Networked governance is greatly increasing in importance and influence. That’s highlighted in a recent report to the United Nations Industrial Development Organization (UNIDO) titled Networks for Prosperity: Achieving Development Goals through Knowledge Sharing. And what are the implications for government?
“Government” comprises the structures that are distinguished by their access to “legitimate” coercion – the police, courts, regulators – and their responsibility for ensuring societal “order”. Within this structure the governance processes are associated with politicians, ministers, presidents and prime ministers.
“Governance”, however, relates to any apex decision-making structures, processes and bodies. “Corporate” governance, as related to boards of directors and senior management, is a hot topic.
The UNIDO report identifies four manifestations of this shift to networked governance with the rapid increase in:
Governments come from a “ruler” tradition – it was only a century ago that European nations were dominated by royalty. In this tradition the mindset is that “the royal “we” (the king/government) have the right/power/responsibility” to do what we want, and the role of others is to obey. This is still reflected in many government workings, which is an enormous hindrance to the emerging networked governance model.
In the networked governance tradition, stakeholders in an issue are brought into the decision-making process. This can range from “consultations” to full-fledged peer decision-making roles. In the latter, the government is a co-participant, often convener and a co-decision-maker. It brings in views from the government apparatus such as what the government bureaucracy is capable of doing, potential impacts on other government issues, financial and other resources, etc. And it plays its particular role in implementing the collective decision – often through policy and legislation. Other stakeholders play a similar role with respect to their distinctive capacity, expertise and resources.
The report points to four types of governance networks:
Network 1: Inter-personal networks – In her seminal work, A New World Order, Anne-Marie Slaughter points to the growing importance of linkages across national boundaries, such as lawyers and judges who meet in their international professional associations to share knowledge about their practice. The US in particular emphasizes relationships between military personnel. This is having great influence on decision-making content, processes and standards.
Network 2: Intra-governmental networks – These are multi-level (local-to-global) and across levels – the archetypes of the latter being the UN and World Bank. These define rules and agreements across governments’ distinct jurisdictions, for “harmonization”.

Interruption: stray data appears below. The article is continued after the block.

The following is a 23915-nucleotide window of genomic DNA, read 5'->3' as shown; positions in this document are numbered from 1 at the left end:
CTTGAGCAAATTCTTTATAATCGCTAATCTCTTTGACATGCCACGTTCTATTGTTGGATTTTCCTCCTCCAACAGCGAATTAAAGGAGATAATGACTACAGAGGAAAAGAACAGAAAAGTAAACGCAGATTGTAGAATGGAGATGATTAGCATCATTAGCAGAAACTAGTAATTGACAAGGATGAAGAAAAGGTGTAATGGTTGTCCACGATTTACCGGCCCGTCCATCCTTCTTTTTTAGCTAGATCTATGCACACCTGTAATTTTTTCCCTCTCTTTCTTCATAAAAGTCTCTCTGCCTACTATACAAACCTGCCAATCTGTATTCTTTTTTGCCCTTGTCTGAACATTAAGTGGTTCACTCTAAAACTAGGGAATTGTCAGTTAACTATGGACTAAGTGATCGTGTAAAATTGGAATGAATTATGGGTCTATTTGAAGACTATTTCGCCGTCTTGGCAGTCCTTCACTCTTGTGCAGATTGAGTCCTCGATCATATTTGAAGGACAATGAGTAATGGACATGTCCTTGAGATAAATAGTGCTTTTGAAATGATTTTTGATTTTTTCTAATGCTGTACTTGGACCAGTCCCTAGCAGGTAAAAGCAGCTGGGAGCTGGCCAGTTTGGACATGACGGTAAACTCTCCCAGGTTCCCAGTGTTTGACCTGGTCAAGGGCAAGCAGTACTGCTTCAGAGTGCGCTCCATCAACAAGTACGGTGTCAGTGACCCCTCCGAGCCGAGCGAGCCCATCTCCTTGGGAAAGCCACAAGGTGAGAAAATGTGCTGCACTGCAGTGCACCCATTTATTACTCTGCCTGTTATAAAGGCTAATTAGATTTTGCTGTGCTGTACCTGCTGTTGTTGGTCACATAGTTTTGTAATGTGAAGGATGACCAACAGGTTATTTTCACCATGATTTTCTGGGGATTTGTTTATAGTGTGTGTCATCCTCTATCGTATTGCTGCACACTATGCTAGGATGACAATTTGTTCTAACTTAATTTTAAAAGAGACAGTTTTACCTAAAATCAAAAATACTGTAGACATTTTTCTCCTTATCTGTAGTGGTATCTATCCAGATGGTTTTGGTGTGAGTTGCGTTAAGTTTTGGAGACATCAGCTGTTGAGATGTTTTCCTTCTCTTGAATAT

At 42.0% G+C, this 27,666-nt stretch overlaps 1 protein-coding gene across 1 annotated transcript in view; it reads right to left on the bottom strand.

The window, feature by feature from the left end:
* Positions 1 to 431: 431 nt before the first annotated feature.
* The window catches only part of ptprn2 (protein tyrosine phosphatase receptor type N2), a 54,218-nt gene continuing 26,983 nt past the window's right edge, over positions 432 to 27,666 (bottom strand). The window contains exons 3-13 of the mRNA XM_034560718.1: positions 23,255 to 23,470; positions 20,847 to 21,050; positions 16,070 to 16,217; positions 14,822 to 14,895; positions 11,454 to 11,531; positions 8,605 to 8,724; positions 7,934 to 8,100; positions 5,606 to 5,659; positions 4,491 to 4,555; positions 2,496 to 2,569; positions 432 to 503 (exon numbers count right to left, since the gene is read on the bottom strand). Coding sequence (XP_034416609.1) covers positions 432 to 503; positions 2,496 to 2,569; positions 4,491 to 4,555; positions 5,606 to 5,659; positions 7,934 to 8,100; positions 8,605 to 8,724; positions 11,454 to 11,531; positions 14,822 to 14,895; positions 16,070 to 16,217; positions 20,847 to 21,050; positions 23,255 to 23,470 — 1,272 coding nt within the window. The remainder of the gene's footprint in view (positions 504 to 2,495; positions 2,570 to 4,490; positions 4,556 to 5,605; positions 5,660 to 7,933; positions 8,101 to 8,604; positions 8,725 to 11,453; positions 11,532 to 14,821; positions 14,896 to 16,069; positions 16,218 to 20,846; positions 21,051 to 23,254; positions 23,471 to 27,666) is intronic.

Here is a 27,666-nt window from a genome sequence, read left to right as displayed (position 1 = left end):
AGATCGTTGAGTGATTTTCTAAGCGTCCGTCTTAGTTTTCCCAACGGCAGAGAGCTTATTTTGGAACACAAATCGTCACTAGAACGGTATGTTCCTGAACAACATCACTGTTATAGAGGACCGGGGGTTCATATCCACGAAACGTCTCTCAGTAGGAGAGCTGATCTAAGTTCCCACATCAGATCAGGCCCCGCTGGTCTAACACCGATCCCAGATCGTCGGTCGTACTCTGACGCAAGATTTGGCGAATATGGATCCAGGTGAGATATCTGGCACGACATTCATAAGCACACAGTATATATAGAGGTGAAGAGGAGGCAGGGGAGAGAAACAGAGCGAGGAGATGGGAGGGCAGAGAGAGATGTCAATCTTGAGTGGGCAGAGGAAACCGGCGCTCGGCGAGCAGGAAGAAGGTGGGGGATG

Network 3: Inter-sectoral partnerships (the report refers to these as “embedded” networks”) – These are modest groups of organizations that have a stake in addressing an issue or develop an opportunity and get together to do so. These are usually “task” oriented – they have distinctive roles, resources and interests that must be combined to realize a goal. Often these are referred to as “private-public” partnerships, a term I dislike as reflecting a government-oriented mindset (the UN classifies “businesses”, technically quite accurately, as “non-governmental organizations”); I prefer business-government-civil society or intersectoral partnerships (“sector” refers to the three organizational sectors, not industries).
Network 4: Inter-sectoral networks (the report refers to these as “arms-length” networks) – These are networks of partnerships, including Global Action Networks. They are networks of organizations taking partnership action that are connected to share knowledge, develop power through collective strength, mobilize resources and gain scale. They are having an increasing impact on setting norms and standards globally, such as the Forest Stewardship Council and forestry standards and the Global Reporting Initiative and corporate reporting practices
Of course there are other networks, such as industry associations and civil society advocacy ones. (These network types can be further understood in another blog.) But in terms of networked governance as in making societal decisions, these other networks usually participate in networks type 3 and 4.
There are many potential positives about this trend, but a big negative is that the power and responsibility become very opaque and confusing. We need more tools to make these networks “visible”, such as the mapping ones we did with the Global Finance Initiative. And we need more clarity in how individuals and organizations can actively particulate.
This all leads to the interesting question about the future of networked governance. Ten or 20 years from now, will we associate type 4 networks more with governance than governments? Certainly that seems to be happening in the global sphere, given the lack of global government. UN summits, such as the environmental ones, are more successful as global coherence generation events to spur and support others to take action in a common direction, than as places where global agreements are reached.